If you’re a fan of Manhunt, Justice, which lasted only four issues, is a worthy addition to your collection. The third issues starts out strong with a novelette by William R. Cox called “Las Vegas Trip.”
Anthony Boucher wrote in his review of Death on Location (1962) that Cox wrote about gambling “more convincingly than anyone except Ian Fleming.” In “Las Vegas Trip” gambler Nick Crater is a little too good for the crooked poker tables at the Flaming Arrow hotel’s casino. When confronted by a wiseguy named Buster, Nick foolishly adds to his troubles by decking the guy. That mistake forces him to gather his winnings and flee. Fortunately, the casino B-girl he met earlier, Meg Bond, also wants out of Vegas after the beating she took at some point prior, curtesy of Buster. Nick doesn’t know if he can trust her, but he needs a ride so he bets she’s on the level. She drives fast and they soon find themselves in the farm district of California, in a small berg, name of Suntown.
They ought to lay low, but Nick hears about a poker game run by the town’s sheriff and can’t resist. He plans to simply watch, but of course, he’s soon drawn into the game. He does manage to keep his gambling itch under control and resist changing the luck of the evening’s big winner, their motel’s owner, Bull Barber. Unfortunately, the big man’s luck runs out anyway. By morning, Nick learns Bull has been robbed and murdered, and finds himself drawn into the mystery of whodunit when the sheriff’s lead suspect is obviously the victim of a setup.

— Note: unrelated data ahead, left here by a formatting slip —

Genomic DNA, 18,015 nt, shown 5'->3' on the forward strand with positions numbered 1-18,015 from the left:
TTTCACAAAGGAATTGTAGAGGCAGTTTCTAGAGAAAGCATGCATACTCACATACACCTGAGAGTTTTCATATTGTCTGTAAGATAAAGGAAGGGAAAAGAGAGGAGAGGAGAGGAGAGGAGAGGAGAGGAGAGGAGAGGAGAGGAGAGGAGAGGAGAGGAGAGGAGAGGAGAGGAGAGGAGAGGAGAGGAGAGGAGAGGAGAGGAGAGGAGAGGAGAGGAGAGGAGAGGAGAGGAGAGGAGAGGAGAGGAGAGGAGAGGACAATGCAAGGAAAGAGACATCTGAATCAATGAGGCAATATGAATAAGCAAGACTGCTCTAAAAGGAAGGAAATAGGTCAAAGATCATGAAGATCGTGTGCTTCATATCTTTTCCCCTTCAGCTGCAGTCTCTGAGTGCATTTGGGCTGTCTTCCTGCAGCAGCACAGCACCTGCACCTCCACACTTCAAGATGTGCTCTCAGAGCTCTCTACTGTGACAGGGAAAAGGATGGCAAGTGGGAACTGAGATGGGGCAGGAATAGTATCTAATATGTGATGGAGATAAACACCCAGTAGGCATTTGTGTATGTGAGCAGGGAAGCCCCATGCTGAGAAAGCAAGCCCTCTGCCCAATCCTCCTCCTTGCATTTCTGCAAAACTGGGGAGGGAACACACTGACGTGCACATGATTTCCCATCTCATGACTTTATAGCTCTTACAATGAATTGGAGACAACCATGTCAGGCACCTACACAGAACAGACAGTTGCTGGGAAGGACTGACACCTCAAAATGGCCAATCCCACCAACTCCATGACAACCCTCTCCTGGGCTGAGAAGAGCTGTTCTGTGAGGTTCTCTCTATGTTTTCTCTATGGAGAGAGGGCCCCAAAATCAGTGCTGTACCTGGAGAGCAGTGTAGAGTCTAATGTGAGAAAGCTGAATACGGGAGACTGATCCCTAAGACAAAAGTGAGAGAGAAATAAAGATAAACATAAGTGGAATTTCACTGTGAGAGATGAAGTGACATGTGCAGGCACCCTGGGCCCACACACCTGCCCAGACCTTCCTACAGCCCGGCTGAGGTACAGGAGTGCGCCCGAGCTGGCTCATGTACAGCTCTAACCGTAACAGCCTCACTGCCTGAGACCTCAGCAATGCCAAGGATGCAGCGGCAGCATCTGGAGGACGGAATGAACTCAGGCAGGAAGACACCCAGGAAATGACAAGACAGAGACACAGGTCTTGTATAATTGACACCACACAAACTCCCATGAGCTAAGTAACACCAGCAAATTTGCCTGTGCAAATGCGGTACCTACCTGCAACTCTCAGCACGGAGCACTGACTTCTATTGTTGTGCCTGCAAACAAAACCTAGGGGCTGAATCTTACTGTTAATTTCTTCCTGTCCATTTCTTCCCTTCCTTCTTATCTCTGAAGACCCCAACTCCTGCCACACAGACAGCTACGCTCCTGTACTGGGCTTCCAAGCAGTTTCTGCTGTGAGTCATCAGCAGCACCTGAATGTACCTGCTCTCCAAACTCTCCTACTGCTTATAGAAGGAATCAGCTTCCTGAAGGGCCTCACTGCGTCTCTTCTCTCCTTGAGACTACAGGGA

There’s romance, bigotry, gunplay, and pathos as the story unfolds, culminating in a neat ending that ties up loose ends and serves Justice well.
William R. Cox wrote 80 novels over his long career as a freelance writer. He purportedly averaged over a half-million published-words-a-year for 14 years during the pulp era. In addition to his sports, mystery, and western fiction, he also wrote the biography Luke Short: Famous Gambler of The Old West.
His wife, Casey, said that her husband died at the typewriter while at work on his 81st novel, Cemetery James and the Tombstone Wars, in August 1988. Cox also wrote several novels under the name Jonas Ward.